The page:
Wednesday, June 5, 2013

Art, for me, is the ultimate bliss…’

Summing up his philosophy, Krishen Khanna has once stated: “Art, for me, is the ultimate bliss. Art can provide you with the metaphysical answers you have been looking for even whilst you are involved in its creation. They call it drawing. I really have no name for it. It's a compulsion, an itch. The more I scratch, the more I want to continue. It is enjoyable but it can also hurt when nothing emerges but an incomprehensible mess.”

In his series put up as part of a grand retrospective show in 2010 at LKA, Delhi, this largely self-taught artist rewound the clock back to his pre-partition life in Lahore - largely a recollection of events from his early childhood, when fight between Indian freedom fighters and the British rulers was at its peak.

There were large format oil compositions done in monochrome that serve as an extension of his memories in Lahore’s cosmopolitan settings. He used monochrome because, to put it in the artist’s words, if there’s something I wish to say, it's best to avoid the dynamics of color.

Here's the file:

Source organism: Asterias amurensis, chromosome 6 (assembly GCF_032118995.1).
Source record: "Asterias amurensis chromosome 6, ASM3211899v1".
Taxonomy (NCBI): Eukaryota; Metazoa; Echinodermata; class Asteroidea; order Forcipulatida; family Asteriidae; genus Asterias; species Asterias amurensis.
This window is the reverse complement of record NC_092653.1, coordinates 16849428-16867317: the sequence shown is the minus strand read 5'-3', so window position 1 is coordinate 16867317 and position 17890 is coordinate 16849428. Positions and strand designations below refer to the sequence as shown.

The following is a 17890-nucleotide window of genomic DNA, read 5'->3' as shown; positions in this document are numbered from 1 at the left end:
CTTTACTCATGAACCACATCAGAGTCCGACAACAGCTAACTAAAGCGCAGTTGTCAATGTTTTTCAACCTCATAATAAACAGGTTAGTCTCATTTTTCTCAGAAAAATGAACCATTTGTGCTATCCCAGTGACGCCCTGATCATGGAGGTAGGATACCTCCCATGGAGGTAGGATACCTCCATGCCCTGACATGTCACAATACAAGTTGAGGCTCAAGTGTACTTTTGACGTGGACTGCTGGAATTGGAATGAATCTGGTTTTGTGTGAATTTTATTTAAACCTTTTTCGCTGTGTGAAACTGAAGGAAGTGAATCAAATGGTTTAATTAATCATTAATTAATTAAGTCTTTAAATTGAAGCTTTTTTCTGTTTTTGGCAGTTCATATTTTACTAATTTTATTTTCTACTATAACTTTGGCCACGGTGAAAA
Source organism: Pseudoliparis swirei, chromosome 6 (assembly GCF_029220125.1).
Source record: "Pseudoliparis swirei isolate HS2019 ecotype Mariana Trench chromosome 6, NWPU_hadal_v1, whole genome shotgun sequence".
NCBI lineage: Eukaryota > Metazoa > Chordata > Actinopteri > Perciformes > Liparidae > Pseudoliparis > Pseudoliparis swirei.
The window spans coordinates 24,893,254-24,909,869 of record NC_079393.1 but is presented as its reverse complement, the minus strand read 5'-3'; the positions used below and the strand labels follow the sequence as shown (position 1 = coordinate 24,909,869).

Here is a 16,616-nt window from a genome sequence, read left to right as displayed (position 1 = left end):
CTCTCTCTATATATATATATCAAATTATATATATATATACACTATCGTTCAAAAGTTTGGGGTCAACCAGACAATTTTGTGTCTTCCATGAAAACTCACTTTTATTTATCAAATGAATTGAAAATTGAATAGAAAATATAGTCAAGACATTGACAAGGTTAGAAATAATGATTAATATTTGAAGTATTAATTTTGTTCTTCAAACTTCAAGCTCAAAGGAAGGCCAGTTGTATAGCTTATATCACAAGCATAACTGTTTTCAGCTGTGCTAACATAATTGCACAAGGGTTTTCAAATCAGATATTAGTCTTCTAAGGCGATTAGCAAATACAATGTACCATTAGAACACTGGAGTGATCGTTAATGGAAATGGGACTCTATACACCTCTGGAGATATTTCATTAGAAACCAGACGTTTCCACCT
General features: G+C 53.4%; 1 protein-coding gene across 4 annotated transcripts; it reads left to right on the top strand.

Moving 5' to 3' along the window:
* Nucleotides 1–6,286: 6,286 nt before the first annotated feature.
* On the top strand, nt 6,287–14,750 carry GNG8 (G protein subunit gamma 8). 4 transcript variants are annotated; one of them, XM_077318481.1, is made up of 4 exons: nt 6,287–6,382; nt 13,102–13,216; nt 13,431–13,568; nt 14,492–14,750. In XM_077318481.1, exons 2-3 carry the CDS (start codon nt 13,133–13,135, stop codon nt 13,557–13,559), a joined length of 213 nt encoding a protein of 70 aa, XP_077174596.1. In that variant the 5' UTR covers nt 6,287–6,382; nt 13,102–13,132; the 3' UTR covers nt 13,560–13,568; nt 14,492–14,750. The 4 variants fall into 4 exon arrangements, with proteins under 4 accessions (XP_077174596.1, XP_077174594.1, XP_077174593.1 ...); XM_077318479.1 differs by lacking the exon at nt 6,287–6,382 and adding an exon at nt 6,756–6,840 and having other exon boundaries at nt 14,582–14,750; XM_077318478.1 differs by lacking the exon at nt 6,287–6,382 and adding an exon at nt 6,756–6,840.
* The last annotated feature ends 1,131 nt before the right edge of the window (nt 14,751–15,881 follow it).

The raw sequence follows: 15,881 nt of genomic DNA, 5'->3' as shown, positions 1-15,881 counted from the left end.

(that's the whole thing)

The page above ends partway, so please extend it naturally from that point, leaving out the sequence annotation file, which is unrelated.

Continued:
The series also comprised an oil drawing of an old homeopathic doctor and an ardent Congressman, Gurbaksh Rai, bidding goodbye to his family members after being arrested by the British police. One of his canvases depicts his uncle going to a neighboring town along with his family. He was stopped in the way by the police, and threatened to shoot him. Fortunately, they didn't! Another of his compositions is about the blood-filled violence after the partition.

Born in Lyallpur (now Faislabad, Pakistan), he first studied at the Mayo School of Art, Lahore. He came to Shimla during the days of India’s partition. After arriving there, he joined the Grindlays Bank in Mumbai, and later became part of the Progressive Artists’ Group. He was awarded the Rockefeller Fellowship in 1962 and was also Artist-in-Residence at the American University, Washington (1963-64). He was awarded the Padma Shree in 1996.  The veteran artist's dynamic oeuvre is a testimony to his enriching art and life.

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